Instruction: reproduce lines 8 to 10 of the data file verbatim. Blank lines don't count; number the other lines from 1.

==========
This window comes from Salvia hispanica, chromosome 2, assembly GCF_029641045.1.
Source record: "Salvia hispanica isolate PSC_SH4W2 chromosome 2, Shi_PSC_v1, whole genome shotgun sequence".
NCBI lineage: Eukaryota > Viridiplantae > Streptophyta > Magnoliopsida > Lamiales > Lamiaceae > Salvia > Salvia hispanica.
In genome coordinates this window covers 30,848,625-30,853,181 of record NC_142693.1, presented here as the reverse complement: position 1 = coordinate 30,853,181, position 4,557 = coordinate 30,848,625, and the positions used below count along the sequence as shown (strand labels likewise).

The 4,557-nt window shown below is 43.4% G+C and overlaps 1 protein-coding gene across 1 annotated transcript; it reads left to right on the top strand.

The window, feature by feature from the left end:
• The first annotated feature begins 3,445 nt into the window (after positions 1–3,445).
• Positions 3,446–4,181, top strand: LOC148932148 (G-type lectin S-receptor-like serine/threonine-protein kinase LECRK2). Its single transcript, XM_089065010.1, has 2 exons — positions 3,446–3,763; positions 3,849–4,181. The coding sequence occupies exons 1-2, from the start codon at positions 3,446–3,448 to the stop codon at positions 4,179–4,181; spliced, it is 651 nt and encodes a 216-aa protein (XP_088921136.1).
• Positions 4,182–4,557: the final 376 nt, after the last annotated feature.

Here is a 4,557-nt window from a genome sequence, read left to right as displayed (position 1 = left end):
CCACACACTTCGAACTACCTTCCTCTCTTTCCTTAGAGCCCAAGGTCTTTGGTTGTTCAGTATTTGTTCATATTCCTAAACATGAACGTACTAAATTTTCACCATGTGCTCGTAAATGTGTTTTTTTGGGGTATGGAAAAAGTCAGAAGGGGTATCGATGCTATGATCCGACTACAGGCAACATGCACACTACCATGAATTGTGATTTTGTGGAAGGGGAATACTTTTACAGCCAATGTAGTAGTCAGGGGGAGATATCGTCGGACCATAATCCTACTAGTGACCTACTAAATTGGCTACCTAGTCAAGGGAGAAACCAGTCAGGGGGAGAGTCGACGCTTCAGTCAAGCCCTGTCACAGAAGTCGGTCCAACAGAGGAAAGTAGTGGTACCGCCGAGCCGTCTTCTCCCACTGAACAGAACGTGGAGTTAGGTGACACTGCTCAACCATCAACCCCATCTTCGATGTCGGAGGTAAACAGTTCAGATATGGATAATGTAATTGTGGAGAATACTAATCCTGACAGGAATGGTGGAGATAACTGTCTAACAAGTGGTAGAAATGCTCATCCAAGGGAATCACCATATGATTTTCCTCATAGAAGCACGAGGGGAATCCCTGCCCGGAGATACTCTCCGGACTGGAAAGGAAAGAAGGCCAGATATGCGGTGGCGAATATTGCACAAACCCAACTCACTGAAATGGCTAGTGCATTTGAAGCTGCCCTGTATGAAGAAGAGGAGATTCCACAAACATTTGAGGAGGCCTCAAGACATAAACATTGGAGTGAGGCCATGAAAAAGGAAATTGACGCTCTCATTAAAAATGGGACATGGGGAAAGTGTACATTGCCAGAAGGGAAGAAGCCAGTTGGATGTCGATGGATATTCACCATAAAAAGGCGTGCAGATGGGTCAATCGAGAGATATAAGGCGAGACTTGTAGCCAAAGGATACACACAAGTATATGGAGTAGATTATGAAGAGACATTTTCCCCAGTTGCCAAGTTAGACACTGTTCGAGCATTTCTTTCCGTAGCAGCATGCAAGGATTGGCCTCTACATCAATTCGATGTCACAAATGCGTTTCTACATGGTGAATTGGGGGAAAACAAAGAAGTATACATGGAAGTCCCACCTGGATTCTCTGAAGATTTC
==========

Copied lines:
• Positions 3,446–4,181, top strand: LOC148932148 (G-type lectin S-receptor-like serine/threonine-protein kinase LECRK2). Its single transcript, XM_089065010.1, has 2 exons — positions 3,446–3,763; positions 3,849–4,181. The coding sequence occupies exons 1-2, from the start codon at positions 3,446–3,448 to the stop codon at positions 4,179–4,181; spliced, it is 651 nt and encodes a 216-aa protein (XP_088921136.1).
• Positions 4,182–4,557: the final 376 nt, after the last annotated feature.

Here is a 4,557-nt window from a genome sequence, read left to right as displayed (position 1 = left end):